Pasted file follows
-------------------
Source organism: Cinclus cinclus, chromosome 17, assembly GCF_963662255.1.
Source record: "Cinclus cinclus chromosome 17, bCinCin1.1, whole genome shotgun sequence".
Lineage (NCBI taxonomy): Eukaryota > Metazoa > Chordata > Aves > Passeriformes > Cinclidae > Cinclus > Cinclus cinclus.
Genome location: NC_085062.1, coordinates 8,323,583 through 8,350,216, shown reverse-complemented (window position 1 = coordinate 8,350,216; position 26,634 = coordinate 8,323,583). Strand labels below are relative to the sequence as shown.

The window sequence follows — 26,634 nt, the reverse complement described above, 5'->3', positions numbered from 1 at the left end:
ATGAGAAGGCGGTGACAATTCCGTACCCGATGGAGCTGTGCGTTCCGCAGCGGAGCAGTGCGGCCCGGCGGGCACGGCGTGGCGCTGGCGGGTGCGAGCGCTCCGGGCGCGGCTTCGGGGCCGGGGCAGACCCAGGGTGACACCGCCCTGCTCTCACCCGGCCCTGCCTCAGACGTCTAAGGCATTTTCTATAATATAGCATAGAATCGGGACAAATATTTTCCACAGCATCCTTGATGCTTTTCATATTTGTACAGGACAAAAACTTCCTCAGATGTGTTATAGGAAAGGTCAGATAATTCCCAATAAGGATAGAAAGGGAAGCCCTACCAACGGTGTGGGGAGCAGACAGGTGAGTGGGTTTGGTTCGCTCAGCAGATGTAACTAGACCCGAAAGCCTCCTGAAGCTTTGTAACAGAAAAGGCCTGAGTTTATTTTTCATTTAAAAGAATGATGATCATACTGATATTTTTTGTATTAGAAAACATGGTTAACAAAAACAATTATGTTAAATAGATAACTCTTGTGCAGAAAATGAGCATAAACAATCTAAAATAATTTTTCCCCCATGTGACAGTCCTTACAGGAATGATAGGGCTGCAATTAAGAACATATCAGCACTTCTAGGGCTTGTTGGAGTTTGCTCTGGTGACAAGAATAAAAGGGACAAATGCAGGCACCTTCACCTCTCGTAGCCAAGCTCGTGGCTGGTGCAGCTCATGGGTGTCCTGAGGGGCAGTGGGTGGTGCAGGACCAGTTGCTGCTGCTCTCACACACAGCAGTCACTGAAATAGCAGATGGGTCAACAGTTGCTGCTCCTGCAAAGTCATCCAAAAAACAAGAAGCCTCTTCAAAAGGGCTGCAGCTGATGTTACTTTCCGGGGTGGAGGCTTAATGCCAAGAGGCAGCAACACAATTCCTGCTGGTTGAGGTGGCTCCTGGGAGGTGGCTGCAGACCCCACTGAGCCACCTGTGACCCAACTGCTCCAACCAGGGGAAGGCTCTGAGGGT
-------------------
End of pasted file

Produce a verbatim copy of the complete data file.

Source organism: Cinclus cinclus, chromosome 17, assembly GCF_963662255.1.
Source record: "Cinclus cinclus chromosome 17, bCinCin1.1, whole genome shotgun sequence".
Lineage (NCBI taxonomy): Eukaryota > Metazoa > Chordata > Aves > Passeriformes > Cinclidae > Cinclus > Cinclus cinclus.
Genome location: NC_085062.1, coordinates 8,323,583 through 8,350,216, shown reverse-complemented (window position 1 = coordinate 8,350,216; position 26,634 = coordinate 8,323,583). Strand labels below are relative to the sequence as shown.

The window sequence follows — 26,634 nt, the reverse complement described above, 5'->3', positions numbered from 1 at the left end:
ATGAGAAGGCGGTGACAATTCCGTACCCGATGGAGCTGTGCGTTCCGCAGCGGAGCAGTGCGGCCCGGCGGGCACGGCGTGGCGCTGGCGGGTGCGAGCGCTCCGGGCGCGGCTTCGGGGCCGGGGCAGACCCAGGGTGACACCGCCCTGCTCTCACCCGGCCCTGCCTCAGACGTCTAAGGCATTTTCTATAATATAGCATAGAATCGGGACAAATATTTTCCACAGCATCCTTGATGCTTTTCATATTTGTACAGGACAAAAACTTCCTCAGATGTGTTATAGGAAAGGTCAGATAATTCCCAATAAGGATAGAAAGGGAAGCCCTACCAACGGTGTGGGGAGCAGACAGGTGAGTGGGTTTGGTTCGCTCAGCAGATGTAACTAGACCCGAAAGCCTCCTGAAGCTTTGTAACAGAAAAGGCCTGAGTTTATTTTTCATTTAAAAGAATGATGATCATACTGATATTTTTTGTATTAGAAAACATGGTTAACAAAAACAATTATGTTAAATAGATAACTCTTGTGCAGAAAATGAGCATAAACAATCTAAAATAATTTTTCCCCCATGTGACAGTCCTTACAGGAATGATAGGGCTGCAATTAAGAACATATCAGCACTTCTAGGGCTTGTTGGAGTTTGCTCTGGTGACAAGAATAAAAGGGACAAATGCAGGCACCTTCACCTCTCGTAGCCAAGCTCGTGGCTGGTGCAGCTCATGGGTGTCCTGAGGGGCAGTGGGTGGTGCAGGACCAGTTGCTGCTGCTCTCACACACAGCAGTCACTGAAATAGCAGATGGGTCAACAGTTGCTGCTCCTGCAAAGTCATCCAAAAAACAAGAAGCCTCTTCAAAAGGGCTGCAGCTGATGTTACTTTCCGGGGTGGAGGCTTAATGCCAAGAGGCAGCAACACAATTCCTGCTGGTTGAGGTGGCTCCTGGGAGGTGGCTGCAGACCCCACTGAGCCACCTGTGACCCAACTGCTCCAACCAGGGGAAGGCTCTGAGGGT